On Thursday, Okan (the Turkish guy) and I had a wander in Kiev and I introduced him to the delights of Puzata Xata (an amazing and cheap Ukrainian restaurant).
The train we took to Belarus was certainly nicer than the ones they use for the Kiev-Odessa route, and what made the journey all the more pleasant was sharing a cabin with a woman and her son who seemed intent on feeding me croissants. As soon as she discovered that I was British she told me: “Russian, no! English, yes!” I could only apologise to her poor son Misha who was forced to practise. Rather than a cheerful train attendant, we were woken up by a seemingly annoyed Belarussian border guard at 3am who spent a whole 5 minutes studying my obviously suspect documents.
After a joyful but very tired reunion with the other Cambridge guys at the flat, Toby, Esther and I headed to the church to help out with preparing food for the big day. We got to hang out with some of Alesia’s friends, who are LOVELY and made us feel so welcome.
Mollie and I took a little walk in the evening.
And found ‘aristocratic tea’!
The wedding was beautiful, and it was so special to share this day with Jonny and Alesia.
Some things, though, did take us by surprise. First of all, the groom must take part in challenges in order to win his bride. These took place in Alesia’s apartment building, and involved Jonny having to answer a multitude of questions about his fiancée.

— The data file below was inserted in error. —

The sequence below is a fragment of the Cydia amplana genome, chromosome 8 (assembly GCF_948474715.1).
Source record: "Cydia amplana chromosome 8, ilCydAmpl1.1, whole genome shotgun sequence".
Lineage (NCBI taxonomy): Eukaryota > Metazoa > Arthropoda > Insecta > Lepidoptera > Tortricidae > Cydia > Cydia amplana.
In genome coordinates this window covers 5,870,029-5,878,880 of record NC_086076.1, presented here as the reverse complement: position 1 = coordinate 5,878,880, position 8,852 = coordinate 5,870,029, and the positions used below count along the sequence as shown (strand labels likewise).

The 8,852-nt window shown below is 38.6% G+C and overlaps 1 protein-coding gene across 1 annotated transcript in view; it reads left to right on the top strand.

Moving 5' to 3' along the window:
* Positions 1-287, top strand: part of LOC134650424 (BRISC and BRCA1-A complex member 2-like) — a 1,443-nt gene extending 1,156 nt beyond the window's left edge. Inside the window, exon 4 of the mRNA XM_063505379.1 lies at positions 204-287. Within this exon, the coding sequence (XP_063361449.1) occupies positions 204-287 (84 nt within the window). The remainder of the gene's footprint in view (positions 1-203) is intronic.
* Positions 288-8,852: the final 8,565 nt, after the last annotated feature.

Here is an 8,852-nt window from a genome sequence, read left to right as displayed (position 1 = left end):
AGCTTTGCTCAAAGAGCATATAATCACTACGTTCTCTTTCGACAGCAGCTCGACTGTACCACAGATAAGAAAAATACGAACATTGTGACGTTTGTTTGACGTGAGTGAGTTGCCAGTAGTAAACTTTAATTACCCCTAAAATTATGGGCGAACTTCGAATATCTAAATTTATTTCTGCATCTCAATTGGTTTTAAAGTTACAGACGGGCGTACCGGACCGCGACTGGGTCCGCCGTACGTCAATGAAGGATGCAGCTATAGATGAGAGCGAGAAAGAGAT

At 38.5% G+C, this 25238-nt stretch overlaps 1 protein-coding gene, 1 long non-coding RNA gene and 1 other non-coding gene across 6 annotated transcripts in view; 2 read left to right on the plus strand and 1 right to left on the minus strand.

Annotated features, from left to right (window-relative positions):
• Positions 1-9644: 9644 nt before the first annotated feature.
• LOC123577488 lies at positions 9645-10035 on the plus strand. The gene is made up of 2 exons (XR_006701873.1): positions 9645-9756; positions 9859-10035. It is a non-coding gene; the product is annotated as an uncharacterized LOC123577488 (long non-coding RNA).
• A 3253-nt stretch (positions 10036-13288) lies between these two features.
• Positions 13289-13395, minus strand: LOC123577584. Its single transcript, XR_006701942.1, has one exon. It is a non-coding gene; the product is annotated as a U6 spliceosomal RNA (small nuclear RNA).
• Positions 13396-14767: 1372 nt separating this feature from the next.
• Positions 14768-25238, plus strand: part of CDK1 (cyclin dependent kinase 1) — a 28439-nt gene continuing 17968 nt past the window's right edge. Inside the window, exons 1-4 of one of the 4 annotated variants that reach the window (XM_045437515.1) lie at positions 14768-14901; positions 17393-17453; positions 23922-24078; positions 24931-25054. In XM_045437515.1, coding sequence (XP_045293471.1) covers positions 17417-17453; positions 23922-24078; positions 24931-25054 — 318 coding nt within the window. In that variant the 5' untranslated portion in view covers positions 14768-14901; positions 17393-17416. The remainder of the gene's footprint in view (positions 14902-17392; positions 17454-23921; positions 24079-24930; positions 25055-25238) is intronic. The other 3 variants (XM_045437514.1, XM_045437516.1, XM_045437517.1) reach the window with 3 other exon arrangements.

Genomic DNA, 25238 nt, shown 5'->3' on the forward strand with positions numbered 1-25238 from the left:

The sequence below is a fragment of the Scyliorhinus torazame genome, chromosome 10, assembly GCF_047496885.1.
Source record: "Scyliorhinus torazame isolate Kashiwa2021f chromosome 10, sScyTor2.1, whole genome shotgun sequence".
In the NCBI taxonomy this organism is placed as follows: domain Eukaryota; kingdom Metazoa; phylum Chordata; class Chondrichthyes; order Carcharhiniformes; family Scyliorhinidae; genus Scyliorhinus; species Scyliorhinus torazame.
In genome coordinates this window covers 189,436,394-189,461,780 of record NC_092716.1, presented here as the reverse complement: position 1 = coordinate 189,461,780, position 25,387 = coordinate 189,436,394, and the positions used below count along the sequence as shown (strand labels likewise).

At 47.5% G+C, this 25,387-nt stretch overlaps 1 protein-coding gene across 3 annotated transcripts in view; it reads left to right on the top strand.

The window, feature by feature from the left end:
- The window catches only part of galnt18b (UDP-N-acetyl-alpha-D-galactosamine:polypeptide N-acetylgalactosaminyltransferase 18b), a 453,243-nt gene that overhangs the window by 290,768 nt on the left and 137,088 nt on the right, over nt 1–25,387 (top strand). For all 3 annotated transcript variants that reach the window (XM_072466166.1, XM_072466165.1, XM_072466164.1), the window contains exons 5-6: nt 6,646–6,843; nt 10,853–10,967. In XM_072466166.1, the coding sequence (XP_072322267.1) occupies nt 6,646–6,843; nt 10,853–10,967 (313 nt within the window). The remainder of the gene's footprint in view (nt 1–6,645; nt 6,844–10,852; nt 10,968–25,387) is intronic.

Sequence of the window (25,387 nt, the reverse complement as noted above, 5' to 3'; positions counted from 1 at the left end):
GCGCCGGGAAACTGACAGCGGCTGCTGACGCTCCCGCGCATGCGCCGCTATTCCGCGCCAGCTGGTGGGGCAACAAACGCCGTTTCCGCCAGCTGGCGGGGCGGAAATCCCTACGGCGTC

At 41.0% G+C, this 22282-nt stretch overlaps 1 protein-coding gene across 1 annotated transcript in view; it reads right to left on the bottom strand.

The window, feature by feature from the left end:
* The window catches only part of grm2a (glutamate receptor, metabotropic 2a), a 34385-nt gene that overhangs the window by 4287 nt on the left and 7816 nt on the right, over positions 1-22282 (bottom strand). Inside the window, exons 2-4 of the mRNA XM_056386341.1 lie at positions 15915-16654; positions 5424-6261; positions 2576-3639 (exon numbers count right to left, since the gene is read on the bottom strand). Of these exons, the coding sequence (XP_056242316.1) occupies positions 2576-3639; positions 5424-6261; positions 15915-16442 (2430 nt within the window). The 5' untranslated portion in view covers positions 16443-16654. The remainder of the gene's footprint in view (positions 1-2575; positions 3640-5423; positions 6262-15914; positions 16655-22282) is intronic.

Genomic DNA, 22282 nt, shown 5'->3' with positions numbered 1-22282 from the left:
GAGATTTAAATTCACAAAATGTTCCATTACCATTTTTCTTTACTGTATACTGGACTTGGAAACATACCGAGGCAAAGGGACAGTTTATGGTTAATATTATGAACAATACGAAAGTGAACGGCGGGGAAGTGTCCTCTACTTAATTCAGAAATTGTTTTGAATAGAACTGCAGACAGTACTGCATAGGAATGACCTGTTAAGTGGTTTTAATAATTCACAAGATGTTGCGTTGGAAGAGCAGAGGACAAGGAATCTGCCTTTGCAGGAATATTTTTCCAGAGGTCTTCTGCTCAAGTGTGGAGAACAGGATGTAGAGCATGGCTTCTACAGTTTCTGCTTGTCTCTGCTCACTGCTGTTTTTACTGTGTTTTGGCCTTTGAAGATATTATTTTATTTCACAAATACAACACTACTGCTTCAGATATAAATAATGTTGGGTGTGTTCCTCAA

The second unusual thing for us was the presence of two MCs to lead proceedings, notably games (including one involving a mind-reading hat, who knew). Many many games. Anyone who knows me will know that any kind of organised fun, games included, stresses me out, so when I was called up to participate I was not best pleased. BUT it turns out that Belarus brings out my competitive streak, so I got very into the game (collecting items from the audience e.g. an empty plate or a man’s watch as fast as possible) and came away with a respectable third place. Achievement!
At a British wedding, it is customary for perhaps 3 people to give a speech. Not so at a Belarussian wedding. As the MCs invited more and more people up to speak, it slowly dawned on us that we would have to say something. Perhaps not our finest moment in terms of oratory, but the sentiment was there 😉
Look at this beauuuutiful bride. Can’t wait to get to know her better next year when she comes to Cambridge!
Esther was the lucky girl who caught the bouquet, and was kind enough to share her spoils with us.
No reunion can be complete without beer.
On the way home I flew on this rather cute plane, and happened to be sitting next to a BBC journalist who works between Minsk and Kiev. Between that and the complimentary tea and chocolate, it was a good journey.
Sunday afternoon Kiev.
I was pretty darn (this word has suddenly entered my vocabulary ..) pleased to be back in my own bed, having slept on night trains for 3 nights and slept with a coat for a duvet another 2. But what a special and surreal few days.
The other thing vaguely of note over the past weeks is that I turned the big 21. How on earth did we get so old? If someone else says the words “You’re a proper grown up now”, I will be forced to hit them. I refuse.
We had dinner and wine and it was really rather lovely 🙂
Also, happy Easter for last weekend!
I am in love with this song. Looking out of the window of all these trains, planes and buses made me think: He really does make beautiful things.